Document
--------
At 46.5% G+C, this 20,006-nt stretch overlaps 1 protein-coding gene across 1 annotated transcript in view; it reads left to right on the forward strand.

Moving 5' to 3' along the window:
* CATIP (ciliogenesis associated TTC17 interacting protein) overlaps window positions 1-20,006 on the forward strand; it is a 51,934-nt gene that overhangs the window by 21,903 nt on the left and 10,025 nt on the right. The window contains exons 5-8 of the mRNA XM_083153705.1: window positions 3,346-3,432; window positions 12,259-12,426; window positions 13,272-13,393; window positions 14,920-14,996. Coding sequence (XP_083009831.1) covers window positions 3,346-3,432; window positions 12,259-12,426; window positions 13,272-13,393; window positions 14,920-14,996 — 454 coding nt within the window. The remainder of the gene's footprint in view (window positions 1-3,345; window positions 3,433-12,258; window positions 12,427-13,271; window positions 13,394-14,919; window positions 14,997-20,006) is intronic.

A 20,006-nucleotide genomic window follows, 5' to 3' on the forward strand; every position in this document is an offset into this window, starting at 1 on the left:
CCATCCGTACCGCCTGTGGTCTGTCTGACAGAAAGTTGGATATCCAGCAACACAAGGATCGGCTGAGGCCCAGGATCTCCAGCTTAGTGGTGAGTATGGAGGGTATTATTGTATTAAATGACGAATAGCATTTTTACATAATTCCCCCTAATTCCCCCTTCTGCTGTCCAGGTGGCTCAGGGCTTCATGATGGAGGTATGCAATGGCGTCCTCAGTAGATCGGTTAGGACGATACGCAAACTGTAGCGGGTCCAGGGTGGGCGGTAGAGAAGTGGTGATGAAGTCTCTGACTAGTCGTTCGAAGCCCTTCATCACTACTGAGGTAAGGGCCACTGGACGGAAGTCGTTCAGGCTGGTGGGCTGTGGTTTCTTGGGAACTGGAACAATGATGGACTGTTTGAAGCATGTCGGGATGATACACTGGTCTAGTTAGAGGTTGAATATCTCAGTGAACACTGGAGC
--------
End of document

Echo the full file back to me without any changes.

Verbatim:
At 46.5% G+C, this 20,006-nt stretch overlaps 1 protein-coding gene across 1 annotated transcript in view; it reads left to right on the forward strand.

Moving 5' to 3' along the window:
* CATIP (ciliogenesis associated TTC17 interacting protein) overlaps window positions 1-20,006 on the forward strand; it is a 51,934-nt gene that overhangs the window by 21,903 nt on the left and 10,025 nt on the right. The window contains exons 5-8 of the mRNA XM_083153705.1: window positions 3,346-3,432; window positions 12,259-12,426; window positions 13,272-13,393; window positions 14,920-14,996. Coding sequence (XP_083009831.1) covers window positions 3,346-3,432; window positions 12,259-12,426; window positions 13,272-13,393; window positions 14,920-14,996 — 454 coding nt within the window. The remainder of the gene's footprint in view (window positions 1-3,345; window positions 3,433-12,258; window positions 12,427-13,271; window positions 13,394-14,919; window positions 14,997-20,006) is intronic.

A 20,006-nucleotide genomic window follows, 5' to 3' on the forward strand; every position in this document is an offset into this window, starting at 1 on the left:
CCATCCGTACCGCCTGTGGTCTGTCTGACAGAAAGTTGGATATCCAGCAACACAAGGATCGGCTGAGGCCCAGGATCTCCAGCTTAGTGGTGAGTATGGAGGGTATTATTGTATTAAATGACGAATAGCATTTTTACATAATTCCCCCTAATTCCCCCTTCTGCTGTCCAGGTGGCTCAGGGCTTCATGATGGAGGTATGCAATGGCGTCCTCAGTAGATCGGTTAGGACGATACGCAAACTGTAGCGGGTCCAGGGTGGGCGGTAGAGAAGTGGTGATGAAGTCTCTGACTAGTCGTTCGAAGCCCTTCATCACTACTGAGGTAAGGGCCACTGGACGGAAGTCGTTCAGGCTGGTGGGCTGTGGTTTCTTGGGAACTGGAACAATGATGGACTGTTTGAAGCATGTCGGGATGATACACTGGTCTAGTTAGAGGTTGAATATCTCAGTGAACACTGGAGC